Economic activities are being disrupted at the nation’s seaports as the Maritime Workers’ Union of Nigeria (MWUN), shut down operations at the port on Tuesday.
The Maritime Workers joined the nationwide strike of the Nigerian Labour Congress over the alleged assault on Joe Ajaero, president of the Nigerian Labour Congress and other union officials by the government of Imo state.
BusinessDay discovered the Apapa and Tin-Can Island seaport gates were all locked. The action which commenced on Tuesday, resulted in a crowd gathering outside the Apapa port as staff members were denied entry into the port.
The union also disclosed that the continued refusal of the government to implement agreements, non-payment of backlog of salaries, and pensions, discriminatory payment of salaries and non-compliance to the national minimum wage were responsible for the nationwide strike.
Tony Anakebe told our correspondent that Maritime Workers have crippled port business for today, which means that the importer would be forced to pay demurrage.
He expressed worry that the indefinite strike would have heavy economic implications for port users and the importer.
According to him, clearing agents would not allow the strike action to exceed seven days as the economic implication would result in a protest from the agents if the strike is not called off after seven days.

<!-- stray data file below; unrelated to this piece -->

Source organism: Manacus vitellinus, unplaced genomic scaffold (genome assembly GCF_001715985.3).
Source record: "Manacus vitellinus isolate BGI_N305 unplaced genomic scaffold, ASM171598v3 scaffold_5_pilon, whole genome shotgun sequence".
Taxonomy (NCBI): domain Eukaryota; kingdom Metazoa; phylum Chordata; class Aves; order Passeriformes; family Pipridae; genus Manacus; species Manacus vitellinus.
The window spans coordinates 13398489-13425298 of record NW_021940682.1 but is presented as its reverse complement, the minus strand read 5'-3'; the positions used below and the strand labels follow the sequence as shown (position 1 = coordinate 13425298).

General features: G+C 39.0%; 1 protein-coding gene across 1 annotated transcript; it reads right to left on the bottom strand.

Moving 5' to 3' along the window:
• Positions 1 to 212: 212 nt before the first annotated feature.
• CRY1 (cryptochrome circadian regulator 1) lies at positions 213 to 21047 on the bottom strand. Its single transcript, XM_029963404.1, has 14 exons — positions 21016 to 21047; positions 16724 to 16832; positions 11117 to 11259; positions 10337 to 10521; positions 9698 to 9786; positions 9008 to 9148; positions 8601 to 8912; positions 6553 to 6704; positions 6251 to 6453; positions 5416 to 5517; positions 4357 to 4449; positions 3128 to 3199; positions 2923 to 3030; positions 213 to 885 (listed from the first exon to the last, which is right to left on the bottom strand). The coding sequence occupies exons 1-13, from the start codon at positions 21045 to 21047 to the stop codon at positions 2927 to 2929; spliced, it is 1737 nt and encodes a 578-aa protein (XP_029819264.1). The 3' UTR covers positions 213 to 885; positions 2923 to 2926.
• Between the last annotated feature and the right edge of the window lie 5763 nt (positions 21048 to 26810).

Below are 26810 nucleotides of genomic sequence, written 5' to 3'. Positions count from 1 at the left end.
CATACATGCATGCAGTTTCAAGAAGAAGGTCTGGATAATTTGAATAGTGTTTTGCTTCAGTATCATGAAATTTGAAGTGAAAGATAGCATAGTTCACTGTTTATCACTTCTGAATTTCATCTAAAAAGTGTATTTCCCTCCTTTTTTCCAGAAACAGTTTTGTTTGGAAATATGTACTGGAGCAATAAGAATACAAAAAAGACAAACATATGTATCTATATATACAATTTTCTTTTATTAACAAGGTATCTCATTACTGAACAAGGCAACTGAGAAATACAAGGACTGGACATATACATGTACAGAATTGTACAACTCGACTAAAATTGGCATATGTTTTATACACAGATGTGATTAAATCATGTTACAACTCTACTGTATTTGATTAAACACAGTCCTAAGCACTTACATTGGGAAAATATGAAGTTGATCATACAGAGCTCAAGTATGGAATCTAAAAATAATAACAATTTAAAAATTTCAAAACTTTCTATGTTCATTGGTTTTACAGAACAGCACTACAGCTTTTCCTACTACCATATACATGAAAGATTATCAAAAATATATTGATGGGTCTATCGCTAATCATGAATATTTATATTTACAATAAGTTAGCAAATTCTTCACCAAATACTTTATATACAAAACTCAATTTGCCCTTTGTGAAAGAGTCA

Meanwhile, the activities of Maritime Workers prevented port users from accessing their offices, thereby, disrupting economic and commercial activities at the port.
Yusuf Liadi, a port user, told newsmen that the protesting workers prevented clearing agents and workers from accessing their various offices.
He said cargo-laden and empty container-laden trucks were prevented from accessing the seaports.
“We have been here since 7 am and can’t access the port. The labour unions have shut operation, no truck go in or come out,” he stated.
Mukaila Oladimeji, another user, said he was returning home because he couldn’t access the port.
He said that he has some cargo to exit out of the port, but with the strike action, that won’t be possible anymore today.
”I have to return home. I can’t access the port to exit my cargo. The importer will have to pay the terminal operator and shipping company additional storage and demurrage charges for today,” he said.